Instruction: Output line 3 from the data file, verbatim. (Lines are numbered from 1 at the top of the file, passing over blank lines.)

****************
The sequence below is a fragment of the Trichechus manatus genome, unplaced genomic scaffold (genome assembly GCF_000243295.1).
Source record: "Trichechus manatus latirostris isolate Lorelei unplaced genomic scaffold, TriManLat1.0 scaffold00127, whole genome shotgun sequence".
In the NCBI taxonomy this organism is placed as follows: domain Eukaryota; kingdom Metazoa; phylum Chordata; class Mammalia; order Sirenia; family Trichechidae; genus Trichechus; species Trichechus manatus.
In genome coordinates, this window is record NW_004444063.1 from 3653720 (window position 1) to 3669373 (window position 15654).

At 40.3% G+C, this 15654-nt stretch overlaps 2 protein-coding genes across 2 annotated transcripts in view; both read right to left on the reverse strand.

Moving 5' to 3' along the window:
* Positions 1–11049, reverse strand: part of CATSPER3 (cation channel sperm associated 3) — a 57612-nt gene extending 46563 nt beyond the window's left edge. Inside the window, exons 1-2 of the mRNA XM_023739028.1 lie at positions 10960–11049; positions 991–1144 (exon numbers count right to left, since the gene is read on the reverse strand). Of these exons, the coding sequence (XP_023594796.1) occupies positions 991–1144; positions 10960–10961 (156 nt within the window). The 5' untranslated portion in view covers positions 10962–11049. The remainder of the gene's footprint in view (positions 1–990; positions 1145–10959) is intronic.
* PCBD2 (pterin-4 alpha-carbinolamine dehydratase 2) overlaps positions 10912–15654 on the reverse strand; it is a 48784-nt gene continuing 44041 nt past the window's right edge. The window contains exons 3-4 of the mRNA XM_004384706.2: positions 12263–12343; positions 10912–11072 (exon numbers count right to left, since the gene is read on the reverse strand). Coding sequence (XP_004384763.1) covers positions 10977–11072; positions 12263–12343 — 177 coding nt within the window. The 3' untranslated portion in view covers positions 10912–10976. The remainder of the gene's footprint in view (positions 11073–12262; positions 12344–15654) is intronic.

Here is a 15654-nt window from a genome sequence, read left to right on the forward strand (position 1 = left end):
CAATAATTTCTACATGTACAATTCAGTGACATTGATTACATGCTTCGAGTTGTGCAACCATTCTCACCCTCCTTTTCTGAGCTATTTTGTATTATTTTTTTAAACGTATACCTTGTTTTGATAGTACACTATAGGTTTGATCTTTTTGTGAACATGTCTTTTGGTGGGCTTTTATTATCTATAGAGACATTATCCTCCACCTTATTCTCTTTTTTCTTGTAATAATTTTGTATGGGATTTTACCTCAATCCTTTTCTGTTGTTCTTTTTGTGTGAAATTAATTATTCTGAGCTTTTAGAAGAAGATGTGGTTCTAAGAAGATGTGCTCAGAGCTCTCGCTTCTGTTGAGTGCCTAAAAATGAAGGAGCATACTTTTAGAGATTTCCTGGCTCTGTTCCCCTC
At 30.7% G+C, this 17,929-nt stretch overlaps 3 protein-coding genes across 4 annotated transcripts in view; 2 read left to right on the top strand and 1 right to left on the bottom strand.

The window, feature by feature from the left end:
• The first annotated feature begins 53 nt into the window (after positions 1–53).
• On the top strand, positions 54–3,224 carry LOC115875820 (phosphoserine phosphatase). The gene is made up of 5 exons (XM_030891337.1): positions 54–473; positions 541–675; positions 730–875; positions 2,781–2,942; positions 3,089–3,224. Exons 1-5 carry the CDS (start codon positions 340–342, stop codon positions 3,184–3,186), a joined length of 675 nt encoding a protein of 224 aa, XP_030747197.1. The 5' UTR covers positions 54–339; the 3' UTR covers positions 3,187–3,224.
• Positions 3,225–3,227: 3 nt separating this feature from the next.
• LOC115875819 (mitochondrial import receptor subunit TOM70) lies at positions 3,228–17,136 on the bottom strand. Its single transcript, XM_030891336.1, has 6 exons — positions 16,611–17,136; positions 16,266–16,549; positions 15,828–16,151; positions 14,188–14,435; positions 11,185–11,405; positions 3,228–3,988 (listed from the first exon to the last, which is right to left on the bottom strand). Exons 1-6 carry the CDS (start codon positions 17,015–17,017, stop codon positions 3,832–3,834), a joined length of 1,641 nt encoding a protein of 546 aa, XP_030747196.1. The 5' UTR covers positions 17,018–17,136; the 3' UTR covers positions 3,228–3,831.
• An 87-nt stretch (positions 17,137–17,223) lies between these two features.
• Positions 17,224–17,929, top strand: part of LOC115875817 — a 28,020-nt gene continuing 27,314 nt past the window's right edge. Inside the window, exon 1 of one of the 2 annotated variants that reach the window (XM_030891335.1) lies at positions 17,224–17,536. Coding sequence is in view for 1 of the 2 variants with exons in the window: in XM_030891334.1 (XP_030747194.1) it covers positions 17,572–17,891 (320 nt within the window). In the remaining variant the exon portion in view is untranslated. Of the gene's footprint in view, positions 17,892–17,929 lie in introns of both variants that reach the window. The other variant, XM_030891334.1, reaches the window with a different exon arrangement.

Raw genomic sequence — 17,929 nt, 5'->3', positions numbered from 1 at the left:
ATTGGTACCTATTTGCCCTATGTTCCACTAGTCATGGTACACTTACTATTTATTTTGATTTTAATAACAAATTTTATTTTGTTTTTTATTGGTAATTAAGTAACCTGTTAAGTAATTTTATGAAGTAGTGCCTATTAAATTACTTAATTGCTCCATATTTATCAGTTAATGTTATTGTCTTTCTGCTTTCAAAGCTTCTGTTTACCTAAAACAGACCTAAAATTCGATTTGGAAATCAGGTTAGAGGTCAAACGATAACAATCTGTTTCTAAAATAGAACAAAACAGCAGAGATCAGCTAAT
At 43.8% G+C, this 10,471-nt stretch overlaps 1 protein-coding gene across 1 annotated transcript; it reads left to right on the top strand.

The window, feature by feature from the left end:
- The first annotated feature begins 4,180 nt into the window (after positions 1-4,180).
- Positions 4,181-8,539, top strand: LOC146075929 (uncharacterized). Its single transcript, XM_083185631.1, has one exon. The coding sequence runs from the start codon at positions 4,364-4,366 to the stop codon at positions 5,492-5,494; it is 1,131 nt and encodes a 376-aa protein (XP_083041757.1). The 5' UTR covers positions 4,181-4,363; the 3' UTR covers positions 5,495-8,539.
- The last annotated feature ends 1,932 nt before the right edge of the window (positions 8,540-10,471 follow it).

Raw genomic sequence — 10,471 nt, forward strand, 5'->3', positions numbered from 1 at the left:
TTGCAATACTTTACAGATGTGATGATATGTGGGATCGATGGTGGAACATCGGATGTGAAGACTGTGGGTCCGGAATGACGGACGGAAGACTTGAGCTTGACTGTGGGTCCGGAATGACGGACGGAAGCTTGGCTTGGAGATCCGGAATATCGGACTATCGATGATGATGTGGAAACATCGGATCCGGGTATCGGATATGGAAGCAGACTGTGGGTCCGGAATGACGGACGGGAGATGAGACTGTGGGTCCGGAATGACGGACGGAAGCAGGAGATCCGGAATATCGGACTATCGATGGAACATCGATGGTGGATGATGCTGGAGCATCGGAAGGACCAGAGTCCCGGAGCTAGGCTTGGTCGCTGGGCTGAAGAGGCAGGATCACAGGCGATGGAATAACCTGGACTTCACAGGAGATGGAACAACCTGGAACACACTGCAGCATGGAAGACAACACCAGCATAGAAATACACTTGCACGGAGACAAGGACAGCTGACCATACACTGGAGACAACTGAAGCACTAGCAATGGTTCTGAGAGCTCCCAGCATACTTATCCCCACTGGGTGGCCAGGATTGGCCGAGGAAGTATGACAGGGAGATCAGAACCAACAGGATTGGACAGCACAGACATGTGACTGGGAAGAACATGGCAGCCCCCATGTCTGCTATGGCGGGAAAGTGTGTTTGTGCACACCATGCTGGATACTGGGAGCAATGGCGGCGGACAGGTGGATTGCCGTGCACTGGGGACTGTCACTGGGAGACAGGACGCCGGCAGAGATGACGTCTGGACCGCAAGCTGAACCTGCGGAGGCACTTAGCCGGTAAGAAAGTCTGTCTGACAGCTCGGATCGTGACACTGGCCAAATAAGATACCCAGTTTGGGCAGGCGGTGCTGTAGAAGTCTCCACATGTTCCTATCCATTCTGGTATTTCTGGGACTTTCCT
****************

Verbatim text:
In the NCBI taxonomy this organism is placed as follows: domain Eukaryota; kingdom Metazoa; phylum Chordata; class Mammalia; order Sirenia; family Trichechidae; genus Trichechus; species Trichechus manatus.